Director of the J. Paul Getty Museum, 1983-2000. His father was John Joseph Walsh, Sr., (b. 1909). Walsh graduated from Yale University in 1961. He continued to graduate school at Columbia University, studying baroque art under Julius S. Held. Walsh became a lecturer and curatorial assistant for the Frick Collection in New York, 1966-1968. He spent a year researching his dissertation at the University in Leiden. Walsh was appointed associate curator at the Metropolitan Museum of art in 1968. He advanced to curator of European Painting at the met, teaching at Barnard and Columbia beginning in 1970 (through 1977). His Ph.D. was granted in 1971. However, in 1975, Walsh resigned from the Museum (along with another curator, Anthony M. Clark) to protest the rocky administration of its director, Thomas Hoving. Walsh joined the staff of the Museum of Fine Arts, Boston in 1977 as the Mrs. R. W. Baker curator of paintings. He was a visiting professor of art at Harvard, 1979. In 1982, the estate of J. Paul Getty (1892-1976) was finally settled, endowing a heretofore meager art museum with more than a billion dollars. Walsh was appointed the first post-settlement director of the Getty Museum, declining an offer to be the MFA's director. In his capacity as director, he oversaw moving the Getty from the smaller Getty building (Getty Villa) in Pacific Palisades, CA, to the massive Richard Meier complex in Brentwood (Los Angeles), CA. He launched a massive campaign of buying works of art, establishing the Getty's reputation for paying top dollar for art, and reorganizing the museum structure, including recommending a department of drawings, under George R. Goldner (b. 1943) as curator. As the Getty's director, Walsh found himself at odds again with Hoving, who had been fired from the Met and was now editor of the magazine Connoisseur. Hoving used this monthly vehicle to criticize acquisitions of the Getty, most notably, the Aphrodite statue, which Hoving claimed was stolen from Italy. Though Walsh continued to condone a policy of not investigating provenance as director, the major blame was cast upon the antiquities curator, Marion True (the statue was returned to Italy in 2007). Walsh also dealt with the apparent feud between the Museum and Getty's heir, John Paul Getty II, who frequently financially supported British efforts keep British-owned masterpieces from being acquired by the American Getty Museum. Walsh published a book on a Getty painting, Jan Steen: The Drawing Lesson, in 1996. He retired from the Getty in 2000 as Director Emeritus, succeeded by Deborah Gribbon. Thereafter Walsh was a member of the Institute for Advanced Study at Princeton and taught at Yale.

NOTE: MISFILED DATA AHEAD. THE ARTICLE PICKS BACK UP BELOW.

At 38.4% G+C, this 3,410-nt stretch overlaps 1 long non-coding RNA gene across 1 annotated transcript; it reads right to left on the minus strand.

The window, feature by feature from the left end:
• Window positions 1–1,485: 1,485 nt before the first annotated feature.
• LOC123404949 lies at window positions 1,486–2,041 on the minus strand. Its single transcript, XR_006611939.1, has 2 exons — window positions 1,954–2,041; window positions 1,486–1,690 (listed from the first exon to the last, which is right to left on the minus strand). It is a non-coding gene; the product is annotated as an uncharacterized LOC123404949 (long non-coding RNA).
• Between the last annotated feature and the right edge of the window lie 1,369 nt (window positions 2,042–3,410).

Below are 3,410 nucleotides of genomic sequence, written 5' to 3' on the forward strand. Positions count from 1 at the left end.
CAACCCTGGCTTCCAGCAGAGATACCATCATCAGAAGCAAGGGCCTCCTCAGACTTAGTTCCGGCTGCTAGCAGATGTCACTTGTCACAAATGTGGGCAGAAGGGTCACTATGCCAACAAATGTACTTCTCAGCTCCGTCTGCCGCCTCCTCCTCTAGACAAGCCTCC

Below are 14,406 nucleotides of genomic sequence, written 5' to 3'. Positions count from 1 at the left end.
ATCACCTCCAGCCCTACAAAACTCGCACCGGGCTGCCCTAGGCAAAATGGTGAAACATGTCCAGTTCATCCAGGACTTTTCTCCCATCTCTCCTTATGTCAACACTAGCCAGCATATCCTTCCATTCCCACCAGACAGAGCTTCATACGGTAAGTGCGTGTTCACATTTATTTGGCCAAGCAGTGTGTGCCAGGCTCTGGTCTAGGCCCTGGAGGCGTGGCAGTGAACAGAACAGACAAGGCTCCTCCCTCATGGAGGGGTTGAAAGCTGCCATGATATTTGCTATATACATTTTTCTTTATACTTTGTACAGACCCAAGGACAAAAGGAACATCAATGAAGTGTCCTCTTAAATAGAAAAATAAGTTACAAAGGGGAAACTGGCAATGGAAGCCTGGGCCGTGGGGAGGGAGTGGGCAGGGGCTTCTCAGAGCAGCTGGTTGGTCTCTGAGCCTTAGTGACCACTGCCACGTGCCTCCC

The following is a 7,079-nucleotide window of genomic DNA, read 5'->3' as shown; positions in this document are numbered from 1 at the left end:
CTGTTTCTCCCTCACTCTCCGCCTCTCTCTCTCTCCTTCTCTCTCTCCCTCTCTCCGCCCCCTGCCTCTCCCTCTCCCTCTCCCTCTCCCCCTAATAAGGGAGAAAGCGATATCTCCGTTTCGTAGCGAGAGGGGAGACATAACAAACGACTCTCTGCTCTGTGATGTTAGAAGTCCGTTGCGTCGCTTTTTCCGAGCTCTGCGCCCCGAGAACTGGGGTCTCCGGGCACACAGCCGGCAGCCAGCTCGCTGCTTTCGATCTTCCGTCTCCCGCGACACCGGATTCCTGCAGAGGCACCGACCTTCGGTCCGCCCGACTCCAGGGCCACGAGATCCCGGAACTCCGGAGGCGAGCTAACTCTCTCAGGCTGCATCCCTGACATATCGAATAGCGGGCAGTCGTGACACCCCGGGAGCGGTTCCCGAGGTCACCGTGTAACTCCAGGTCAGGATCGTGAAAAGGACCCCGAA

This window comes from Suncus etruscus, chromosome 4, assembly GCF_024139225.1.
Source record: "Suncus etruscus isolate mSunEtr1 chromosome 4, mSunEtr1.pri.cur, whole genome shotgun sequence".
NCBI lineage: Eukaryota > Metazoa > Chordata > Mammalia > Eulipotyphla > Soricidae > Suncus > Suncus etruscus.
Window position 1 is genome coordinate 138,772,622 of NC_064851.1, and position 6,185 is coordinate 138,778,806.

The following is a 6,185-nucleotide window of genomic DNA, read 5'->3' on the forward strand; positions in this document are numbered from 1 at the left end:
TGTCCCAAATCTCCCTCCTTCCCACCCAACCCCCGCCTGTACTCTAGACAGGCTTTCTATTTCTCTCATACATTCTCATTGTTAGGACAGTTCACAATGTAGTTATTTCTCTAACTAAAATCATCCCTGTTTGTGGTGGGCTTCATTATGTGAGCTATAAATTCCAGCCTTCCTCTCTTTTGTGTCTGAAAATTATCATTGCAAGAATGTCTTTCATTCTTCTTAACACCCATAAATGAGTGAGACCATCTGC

[dissertation:] Jan and Julius Porcellis: Dutch Marine Painters. Columbia University, 1971; and Gribbon, Deborah Ann. The J. Paul Getty Museum and its Collections: a Museum for the New Century. Los Angeles: J. Paul Getty Museum, 1997; and Schneider, Cynthia P. A Mirror of Nature: Dutch Paintings from the Collection of Mr. and Mrs. Edward William Carter. Los Angeles: Los Angeles County Museum of Art, 1981; Jan Steen: The Drawing Lesson. Malibu, CA: J. Paul Getty Museum, 1996; edited. Bill Viola: the Passions. Los Angeles: J. Paul Getty Museum/National Gallery, London, 2003.
Kimmelman, Michael. "The World's Richest Museum." New York Times, October 23, 1988, Section 6, p. 32; Graham, Caroline. "The Getty's John Walsh--after the Graces." Art Newspaper 6 (July/August 1995): 16-18; D'Arcy, David. "Valedictory Thoughts from John Walsh, Retiring Director of the Getty Art Newspaper 11 no. 107 (October 2000): 12; "About the Contributors." Oud Holland 120 no 1-2 (2007): 200.